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Probing nuclear superfluidity with neutron stars

Nicolas Chamel (Institute of Astronomy and Astrophysics, Université Libre de Bruxelles, Belgium)

14h00 room S3-043 (Université de Caen - Campus 2)

Master2 seminar

 

Formed in the furnace of gravitational core-collapse supernova explosions, neutron stars contain matter crushed at densities exceeding that found inside the heaviest atomic nuclei. With typical temperatures of order ten million degrees, the highly degenerate matter in neutron stars is expected to become cold enough for the appearance of superfluids and superconductors – frictionless quantum liquids respectively electrically neutral and charged – made of neutrons and protons, and more speculatively of other particles such as hyperons or quarks. If these phase transitions really occur, neutron stars would not only be the largest superfluid and superconducting systems known in the Universe, but also the hottest ones with critical temperatures reaching ten billion degrees.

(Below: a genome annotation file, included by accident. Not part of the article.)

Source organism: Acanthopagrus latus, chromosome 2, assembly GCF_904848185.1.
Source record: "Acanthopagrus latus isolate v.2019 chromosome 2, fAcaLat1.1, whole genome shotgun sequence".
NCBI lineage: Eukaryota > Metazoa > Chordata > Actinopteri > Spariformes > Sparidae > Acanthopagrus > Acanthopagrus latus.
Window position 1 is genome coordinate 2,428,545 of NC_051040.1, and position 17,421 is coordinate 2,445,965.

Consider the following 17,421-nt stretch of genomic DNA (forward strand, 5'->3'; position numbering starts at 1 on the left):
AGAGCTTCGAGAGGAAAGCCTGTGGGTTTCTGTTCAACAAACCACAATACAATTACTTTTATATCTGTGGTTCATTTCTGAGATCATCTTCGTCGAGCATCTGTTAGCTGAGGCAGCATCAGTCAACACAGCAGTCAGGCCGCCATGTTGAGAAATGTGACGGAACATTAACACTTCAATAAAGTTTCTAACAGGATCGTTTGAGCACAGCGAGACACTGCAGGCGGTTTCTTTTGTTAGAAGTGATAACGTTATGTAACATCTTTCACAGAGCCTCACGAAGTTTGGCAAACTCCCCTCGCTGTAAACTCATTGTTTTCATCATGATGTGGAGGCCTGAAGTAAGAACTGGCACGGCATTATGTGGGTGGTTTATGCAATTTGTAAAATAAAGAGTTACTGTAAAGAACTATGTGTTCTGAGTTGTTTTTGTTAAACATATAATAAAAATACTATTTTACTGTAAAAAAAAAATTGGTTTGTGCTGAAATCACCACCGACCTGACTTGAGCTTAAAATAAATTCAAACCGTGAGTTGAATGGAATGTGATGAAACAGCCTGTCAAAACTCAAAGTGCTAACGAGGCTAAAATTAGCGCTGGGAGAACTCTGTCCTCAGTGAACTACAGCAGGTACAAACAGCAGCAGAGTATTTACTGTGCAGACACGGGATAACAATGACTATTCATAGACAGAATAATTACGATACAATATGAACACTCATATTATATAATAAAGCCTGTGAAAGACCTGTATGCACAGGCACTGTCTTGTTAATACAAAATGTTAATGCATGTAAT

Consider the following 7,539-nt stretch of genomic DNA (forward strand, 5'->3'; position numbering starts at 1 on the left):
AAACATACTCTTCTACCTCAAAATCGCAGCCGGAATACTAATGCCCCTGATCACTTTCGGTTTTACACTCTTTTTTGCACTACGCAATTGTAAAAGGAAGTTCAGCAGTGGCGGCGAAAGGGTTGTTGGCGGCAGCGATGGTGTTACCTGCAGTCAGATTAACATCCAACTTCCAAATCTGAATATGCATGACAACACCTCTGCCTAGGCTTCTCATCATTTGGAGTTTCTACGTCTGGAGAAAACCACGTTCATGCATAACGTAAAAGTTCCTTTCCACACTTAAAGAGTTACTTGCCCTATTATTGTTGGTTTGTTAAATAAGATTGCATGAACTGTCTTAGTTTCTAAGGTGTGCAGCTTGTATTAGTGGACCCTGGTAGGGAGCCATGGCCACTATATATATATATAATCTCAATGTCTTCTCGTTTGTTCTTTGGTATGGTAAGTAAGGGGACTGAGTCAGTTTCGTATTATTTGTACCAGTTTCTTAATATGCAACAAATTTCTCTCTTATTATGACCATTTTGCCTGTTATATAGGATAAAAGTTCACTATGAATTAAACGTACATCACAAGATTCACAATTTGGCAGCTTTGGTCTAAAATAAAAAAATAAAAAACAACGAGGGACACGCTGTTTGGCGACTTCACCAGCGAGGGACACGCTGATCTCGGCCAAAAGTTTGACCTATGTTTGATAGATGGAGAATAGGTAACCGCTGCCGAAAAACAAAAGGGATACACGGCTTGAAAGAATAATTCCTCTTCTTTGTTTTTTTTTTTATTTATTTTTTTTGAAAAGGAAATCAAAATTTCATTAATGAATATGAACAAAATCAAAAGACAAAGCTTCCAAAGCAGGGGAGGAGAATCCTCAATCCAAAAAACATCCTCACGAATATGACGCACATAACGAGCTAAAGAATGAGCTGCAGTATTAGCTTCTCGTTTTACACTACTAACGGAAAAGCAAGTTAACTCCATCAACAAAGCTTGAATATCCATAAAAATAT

After describing the main properties of terrestrial superfluids and superconductors, our current understanding of analogous phenomena in neutron stars will be reviewed together with their astrophysical manifestations.

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